STA-01-08, Comprehensive Revision of the Subdivision Ordinance



Amend Chapter 14, Subdivision of Land, of the Albemarle County Code, to comprehensively revise the subdivision regulations by amending most existing regulations, repealing or adding other regulations, and reorganizing Chapter 14 and renumbering many existing regulations. 




Tucker, Foley, Davis, Graham, Cilimberg, Echols


AGENDA DATE:                     

August 4, 2004


ACTION:        X                         INFORMATION:



     ACTION:                               INFORMATION:









At their May 5, 2004 meeting, the Board directed staff to invite representatives of interested organizations to join them in a series of facilitated worksessions, to discuss the four outstanding issues regarding the recommended changes to the subdivision ordinance.  The outstanding issues relate to inter-parcel access, private streets, overlot grading and urban street improvements (curb, gutter, sidewalks and planting strips).  On June 2, the Board held a worksession on interconnected streets.  On July 7, the Board covered changes regarding private streets and overlot grading.  The remaining issue for the Board’s review relates to urban street improvements.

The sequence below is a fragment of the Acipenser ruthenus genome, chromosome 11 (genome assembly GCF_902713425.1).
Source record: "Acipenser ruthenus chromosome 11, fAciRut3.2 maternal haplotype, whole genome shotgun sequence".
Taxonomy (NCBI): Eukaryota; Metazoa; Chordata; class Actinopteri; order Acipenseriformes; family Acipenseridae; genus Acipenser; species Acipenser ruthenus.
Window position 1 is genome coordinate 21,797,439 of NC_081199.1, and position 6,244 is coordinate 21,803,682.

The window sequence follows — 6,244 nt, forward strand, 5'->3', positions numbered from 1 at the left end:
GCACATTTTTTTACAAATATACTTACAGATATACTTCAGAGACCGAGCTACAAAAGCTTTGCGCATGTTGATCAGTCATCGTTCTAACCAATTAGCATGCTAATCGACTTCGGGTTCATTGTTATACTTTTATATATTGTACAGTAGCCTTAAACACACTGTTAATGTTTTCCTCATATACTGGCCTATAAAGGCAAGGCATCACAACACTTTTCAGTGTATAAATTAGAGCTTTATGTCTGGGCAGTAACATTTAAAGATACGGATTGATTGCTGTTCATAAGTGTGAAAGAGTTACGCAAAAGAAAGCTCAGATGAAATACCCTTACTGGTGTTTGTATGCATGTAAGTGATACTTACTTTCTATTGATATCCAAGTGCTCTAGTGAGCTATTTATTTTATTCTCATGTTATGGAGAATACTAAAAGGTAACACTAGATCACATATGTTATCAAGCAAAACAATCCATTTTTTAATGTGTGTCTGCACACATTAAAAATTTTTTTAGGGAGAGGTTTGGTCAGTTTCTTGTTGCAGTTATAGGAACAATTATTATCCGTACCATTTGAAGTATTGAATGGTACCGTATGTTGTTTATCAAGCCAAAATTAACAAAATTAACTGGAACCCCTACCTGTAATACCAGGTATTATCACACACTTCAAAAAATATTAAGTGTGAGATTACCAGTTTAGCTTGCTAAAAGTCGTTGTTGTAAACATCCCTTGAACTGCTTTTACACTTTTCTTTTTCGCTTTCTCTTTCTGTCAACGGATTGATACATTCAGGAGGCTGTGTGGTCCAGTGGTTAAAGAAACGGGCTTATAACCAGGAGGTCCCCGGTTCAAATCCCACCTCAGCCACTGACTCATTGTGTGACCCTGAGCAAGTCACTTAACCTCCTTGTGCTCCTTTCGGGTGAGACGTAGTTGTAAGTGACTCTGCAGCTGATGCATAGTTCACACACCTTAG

2.1 Protect and/or preserve the County’s rural character; and, 3.3  Develop and implement policies that address the County’s growth and urbanization while continuing to enhance the factors that contribute to the quality of life in the County.